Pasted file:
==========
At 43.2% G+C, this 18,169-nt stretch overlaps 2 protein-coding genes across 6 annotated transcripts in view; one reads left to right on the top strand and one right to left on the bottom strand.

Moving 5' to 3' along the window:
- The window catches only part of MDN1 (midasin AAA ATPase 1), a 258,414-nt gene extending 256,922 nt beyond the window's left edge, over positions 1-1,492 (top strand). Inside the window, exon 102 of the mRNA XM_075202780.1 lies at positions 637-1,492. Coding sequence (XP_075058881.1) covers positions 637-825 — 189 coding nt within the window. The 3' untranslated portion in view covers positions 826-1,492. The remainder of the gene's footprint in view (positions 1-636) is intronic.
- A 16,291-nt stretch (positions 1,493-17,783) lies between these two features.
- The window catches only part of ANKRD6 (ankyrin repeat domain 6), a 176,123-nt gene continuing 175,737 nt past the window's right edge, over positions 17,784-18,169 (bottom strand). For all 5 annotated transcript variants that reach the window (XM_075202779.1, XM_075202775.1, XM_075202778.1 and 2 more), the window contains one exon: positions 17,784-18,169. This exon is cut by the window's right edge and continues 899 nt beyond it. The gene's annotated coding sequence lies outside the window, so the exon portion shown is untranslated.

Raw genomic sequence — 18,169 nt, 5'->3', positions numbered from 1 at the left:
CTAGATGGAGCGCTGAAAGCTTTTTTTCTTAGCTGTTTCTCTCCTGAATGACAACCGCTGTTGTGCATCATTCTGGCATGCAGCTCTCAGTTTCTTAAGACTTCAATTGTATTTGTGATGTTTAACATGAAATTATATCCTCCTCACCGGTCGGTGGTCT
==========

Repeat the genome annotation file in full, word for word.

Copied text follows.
At 43.2% G+C, this 18,169-nt stretch overlaps 2 protein-coding genes across 6 annotated transcripts in view; one reads left to right on the top strand and one right to left on the bottom strand.

Moving 5' to 3' along the window:
- The window catches only part of MDN1 (midasin AAA ATPase 1), a 258,414-nt gene extending 256,922 nt beyond the window's left edge, over positions 1-1,492 (top strand). Inside the window, exon 102 of the mRNA XM_075202780.1 lies at positions 637-1,492. Coding sequence (XP_075058881.1) covers positions 637-825 — 189 coding nt within the window. The 3' untranslated portion in view covers positions 826-1,492. The remainder of the gene's footprint in view (positions 1-636) is intronic.
- A 16,291-nt stretch (positions 1,493-17,783) lies between these two features.
- The window catches only part of ANKRD6 (ankyrin repeat domain 6), a 176,123-nt gene continuing 175,737 nt past the window's right edge, over positions 17,784-18,169 (bottom strand). For all 5 annotated transcript variants that reach the window (XM_075202779.1, XM_075202775.1, XM_075202778.1 and 2 more), the window contains one exon: positions 17,784-18,169. This exon is cut by the window's right edge and continues 899 nt beyond it. The gene's annotated coding sequence lies outside the window, so the exon portion shown is untranslated.

Raw genomic sequence — 18,169 nt, 5'->3', positions numbered from 1 at the left:
CTAGATGGAGCGCTGAAAGCTTTTTTTCTTAGCTGTTTCTCTCCTGAATGACAACCGCTGTTGTGCATCATTCTGGCATGCAGCTCTCAGTTTCTTAAGACTTCAATTGTATTTGTGATGTTTAACATGAAATTATATCCTCCTCACCGGTCGGTGGTCT